Welcome to Ensto EVC Wiki. Here we have categorized EV (electric vehicle), EV industry, and EVC (electric vehicle charging) related terms for you. But why? Because, EV world is filled with abbreviations, terms and acronyms, that can be hard to comprehend at times. Here Ensto EVC Wiki will help you. We will keep updating this page, so make sure to bookmark EVC Wiki. This way you have one click access to the most up to date EV information in compact form.
We think, at Ensto, that it is important to get people talk the language of EVs, because only that way you can truly understand our surrounding and fast morphing landscape. Our industry and its future is much depended on EV innovation and evolution of EVC technology. By understanding these you can better identify your opportunities in the industry and your local area. This is what Ensto EVC Wiki is here for.
So, let’s take a dive into the terminology of EV world and get to know the meaning behind our words.
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What are the different kind of EVs rolling on our roads? What technology can you plug-in to your EV, to make it even better? And how what kind of EVs have the lowest emissions release? All these, and much more you will find answered in this section.
EV – Electric Vehicle. EVs are cars that use battery powered motors instead of traditional internal combustion engines (ICE). Other form of “EV” abbreviation you might see used is “E.V.”.
ICE – Internal Combustion Engine. ICE is the old-fashioned car motor that powers the non-EV cars. Today, it is at times used to provide electric cars with additional travel range with an auxiliary ICE unit.
BEV – Is a 100% Battery-powered Electric Vehicle. Pretty self-explanatory, once you know the meaning of those three magic letters.
HYBRID or HEV – A car that integrates a small battery and an electric motor to enhance the efficiency of the engine. The battery’s charge is maintained by the ICE (internal Combustion Engine) engine—it cannot be charged by plugging it in to an electricity supply. Hybrids can offer greater fuel economy than a traditional ICE but can only travel very short distances on just the battery stored electric power. However, they are getting more wide spread in the countries where the necessary charging infrastructure is still missing. This tells us a message of demand for alternative engine types for cars in the future.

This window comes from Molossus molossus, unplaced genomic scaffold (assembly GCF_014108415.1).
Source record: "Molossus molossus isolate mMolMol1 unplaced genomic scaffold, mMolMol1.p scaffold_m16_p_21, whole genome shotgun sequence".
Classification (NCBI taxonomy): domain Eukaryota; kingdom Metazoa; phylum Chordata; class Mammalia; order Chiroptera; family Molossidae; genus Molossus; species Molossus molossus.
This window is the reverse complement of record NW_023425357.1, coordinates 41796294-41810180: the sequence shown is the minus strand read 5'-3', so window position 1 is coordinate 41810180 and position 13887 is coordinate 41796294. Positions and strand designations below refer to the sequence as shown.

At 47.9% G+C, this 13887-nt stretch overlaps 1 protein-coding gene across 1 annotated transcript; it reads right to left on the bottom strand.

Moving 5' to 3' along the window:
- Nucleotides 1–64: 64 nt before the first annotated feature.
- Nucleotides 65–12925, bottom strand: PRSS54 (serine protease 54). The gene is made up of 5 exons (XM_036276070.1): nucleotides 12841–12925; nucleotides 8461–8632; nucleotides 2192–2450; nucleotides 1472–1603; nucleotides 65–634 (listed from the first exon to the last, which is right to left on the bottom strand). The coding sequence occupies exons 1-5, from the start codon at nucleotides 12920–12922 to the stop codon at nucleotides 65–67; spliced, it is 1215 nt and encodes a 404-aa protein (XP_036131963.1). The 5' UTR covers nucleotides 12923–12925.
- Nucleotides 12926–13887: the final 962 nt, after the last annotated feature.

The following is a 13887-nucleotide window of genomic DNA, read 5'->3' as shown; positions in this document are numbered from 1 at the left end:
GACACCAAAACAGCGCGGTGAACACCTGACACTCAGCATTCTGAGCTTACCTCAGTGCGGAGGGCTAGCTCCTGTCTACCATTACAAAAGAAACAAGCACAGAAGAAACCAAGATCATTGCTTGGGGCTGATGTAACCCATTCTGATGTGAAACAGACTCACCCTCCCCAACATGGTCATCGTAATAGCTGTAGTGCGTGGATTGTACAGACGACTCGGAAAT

HDEV – Hybrid Diesel Electric Vehicle is a hybrid car that uses diesel powered motor instead of the gasoline engine.
PHEV – Plug-in Hybrid Electric Vehicle. Same deal here as with hybrids, difference being that PHEVs have capability to plug into an external power source for charging the car battery. A great charger for plug-in electric vehicles is Ensto Wallbox which you can fit in your home garage or parking space at work. For commercial EV charging or retailers wishing to support their small business with electric car charging, it is a good idea to select a wall mounted charging unit.
EREV – Extended Range Electric Vehicle. Although the electric motor of a PHEV always drives the wheels of those vehicles, EREVs feature an auxiliary power unit, usually an internal combustion engine (ICE), that acts as a generator to recharge the battery when it runs out. You might see this abbreviation also in the form of ER-EV.
FCV – Fuel Cell Vehicle is a car type that gets its energy from fuel cells rather than from battery. These fuel cells generate energy by a chemical reaction and differ from battery powered cars as FCVs need ongoing supply of fuel and oxygen to maintain the energy production. What makes this different from battery powered engines is that battery already has the energy, but FCV produces it itself.
Other form of FCV you might see used is FCEV which stands for Fuel Cell Electric Vehicle.
ZEV – Zero Emission Vehicle is a car that has no emissions and thus doesn’t pollute. Another similar term that you might come across is ULEV which stands for Ultra Low Emission Vehicle.